Subject(s)
Cause of Death/trends , Cold Temperature/adverse effects , Global Burden of Disease/statistics & numerical data , Global Health/statistics & numerical data , Hot Temperature/adverse effects , Mortality/trends , Bayes Theorem , Heart Diseases/epidemiology , Humans , Metabolic Diseases/epidemiology
3.
Sci Total Environ ; 803: 149931, 2022 Jan 10.
Article in English | MEDLINE | ID: covidwho-1373255

ABSTRACT

Economic and urban development in sub-Saharan Africa (SSA) may be shifting the dominant air pollution sources in cities from biomass to road traffic. Considered as a marker for traffic-related air pollution in cities, we conducted a city-wide measurement of NOx levels in the Accra Metropolis and examined their spatiotemporal patterns in relation to land use and meteorological factors. Between April 2019 to June 2020, we collected weekly integrated NOx (n = 428) and NO2 (n = 472) samples at 10 fixed (year-long) and 124 rotating (week-long) sites. Data from the same time of year were compared to a previous study (2006) to assess changes in NO2 concentrations. NO and NO2 concentrations were highest in commercial/business/industrial (66 and 76 µg/m3, respectively) and high-density residential areas (47 and 59 µg/m3, respectively), compared with peri-urban locations. We observed annual means of 68 and 70 µg/m3 for NO and NO2, and a clear seasonal variation, with the mean NO2 of 63 µg/m3 (non-Harmattan) increased by 25-56% to 87 µg/m3 (Harmattan) across different site types. The NO2/NOx ratio was also elevated by 19-28%. Both NO and NO2 levels were associated with indicators of road traffic emissions (e.g. distance to major roads), but not with community biomass use (e.g. wood and charcoal). We found strong correlations between both NO2 and NO2/NOx and mixing layer depth, incident solar radiation and water vapor mixing ratio. These findings represent an increase of 25-180% when compared to a small study conducted in two high-density residential neighborhoods in Accra in 2006. Road traffic may be replacing community biomass use (major source of fine particulate matter) as the prominent source of air pollution in Accra, with policy implication for growing cities in SSA.


Subject(s)
Air Pollutants , Air Pollution , Air Pollutants/analysis , Air Pollution/analysis , Environmental Monitoring , Meteorology , Nitrogen Dioxide/analysis , Nitrogen Oxides/analysis , Particulate Matter/analysis
4.
Glob Heart ; 16(1): 8, 2021 01 28.
Article in English | MEDLINE | ID: covidwho-1285507

ABSTRACT

Although the attention of the world and the global health community specifically is deservedly focused on the COVID-19 pandemic, other determinants of health continue to have large impacts and may also interact with COVID-19. Air pollution is one crucial example. Established evidence from other respiratory viruses and emerging evidence for COVID-19 specifically indicates that air pollution alters respiratory defense mechanisms leading to worsened infection severity. Air pollution also contributes to co-morbidities that are known to worsen outcomes amongst those infected with COVID-19, and air pollution may also enhance infection transmission due to its impact on more frequent coughing. Yet despite the massive disruption of the COVID-19 pandemic, there are reasons for optimism: broad societal lockdowns have shown us a glimpse of what a future with strong air pollution measures could yield. Thus, the urgency to combat air pollution is not diminished, but instead heightened in the context of the pandemic.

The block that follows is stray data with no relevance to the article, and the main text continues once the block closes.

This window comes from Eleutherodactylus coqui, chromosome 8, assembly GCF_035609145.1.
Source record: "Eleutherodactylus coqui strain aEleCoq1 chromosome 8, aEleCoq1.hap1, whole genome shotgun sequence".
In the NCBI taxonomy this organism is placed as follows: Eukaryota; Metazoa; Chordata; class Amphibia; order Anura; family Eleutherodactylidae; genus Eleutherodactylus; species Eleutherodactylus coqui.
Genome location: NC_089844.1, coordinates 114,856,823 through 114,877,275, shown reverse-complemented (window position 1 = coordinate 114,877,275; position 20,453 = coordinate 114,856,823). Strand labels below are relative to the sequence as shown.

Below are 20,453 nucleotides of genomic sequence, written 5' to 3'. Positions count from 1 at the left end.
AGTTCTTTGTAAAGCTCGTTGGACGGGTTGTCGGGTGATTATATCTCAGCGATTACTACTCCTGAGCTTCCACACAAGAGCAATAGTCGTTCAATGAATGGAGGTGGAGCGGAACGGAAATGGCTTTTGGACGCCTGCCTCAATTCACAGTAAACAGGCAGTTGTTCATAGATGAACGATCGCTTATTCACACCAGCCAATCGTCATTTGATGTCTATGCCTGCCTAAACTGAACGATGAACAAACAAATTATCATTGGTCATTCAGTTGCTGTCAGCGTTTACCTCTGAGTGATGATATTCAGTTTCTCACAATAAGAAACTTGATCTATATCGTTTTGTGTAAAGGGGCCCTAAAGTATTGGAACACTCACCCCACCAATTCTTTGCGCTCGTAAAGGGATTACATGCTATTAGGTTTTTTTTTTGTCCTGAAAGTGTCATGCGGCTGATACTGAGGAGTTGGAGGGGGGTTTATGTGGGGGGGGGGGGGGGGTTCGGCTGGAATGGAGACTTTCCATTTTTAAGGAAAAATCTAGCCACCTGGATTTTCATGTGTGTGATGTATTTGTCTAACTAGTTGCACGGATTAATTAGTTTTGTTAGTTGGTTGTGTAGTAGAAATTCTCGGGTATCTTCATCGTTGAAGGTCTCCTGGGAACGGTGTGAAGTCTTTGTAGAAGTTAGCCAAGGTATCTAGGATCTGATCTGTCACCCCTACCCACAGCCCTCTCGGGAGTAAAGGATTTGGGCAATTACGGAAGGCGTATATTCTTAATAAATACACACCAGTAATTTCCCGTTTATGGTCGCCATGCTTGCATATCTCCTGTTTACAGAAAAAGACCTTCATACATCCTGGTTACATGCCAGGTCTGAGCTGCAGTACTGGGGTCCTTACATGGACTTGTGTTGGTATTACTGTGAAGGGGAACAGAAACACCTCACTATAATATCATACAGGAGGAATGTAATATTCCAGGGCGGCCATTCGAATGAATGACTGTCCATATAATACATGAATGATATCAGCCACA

Subject(s)
Air Pollution/adverse effects , Cardiovascular Diseases/physiopathology , Global Health , Acute Disease , American Heart Association , COVID-19 , Cardiology , Cardiovascular Diseases/etiology , Cardiovascular Diseases/metabolism , Chronic Disease , Environmental Health , Europe , Heart Disease Risk Factors , Humans , Inflammation , Oxidative Stress , SARS-CoV-2 , Societies, Medical , United States
5.
Eur Heart J ; 42(15): 1460-1463, 2021 Apr 14.
Article in English | MEDLINE | ID: covidwho-1052197

ABSTRACT

Although the attention of the world and the global health community specifically is deservedly focused on the COVID-19 pandemic, other determinants of health continue to have large impacts and may also interact with COVID-19. Air pollution is one crucial example. Established evidence from other respiratory viruses and emerging evidence for COVID-19 specifically indicates that air pollution alters respiratory defense mechanisms leading to worsened infection severity. Air pollution also contributes to co-morbidities that are known to worsen outcomes amongst those infected with COVID-19, and air pollution may also enhance infection transmission due to its impact on more frequent coughing. Yet despite the massive disruption of the COVID-19 pandemic, there are reasons for optimism: broad societal lockdowns have shown us a glimpse of what a future with strong air pollution measures could yield. Thus, the urgency to combat air pollution is not diminished, but instead heightened in the context of the pandemic.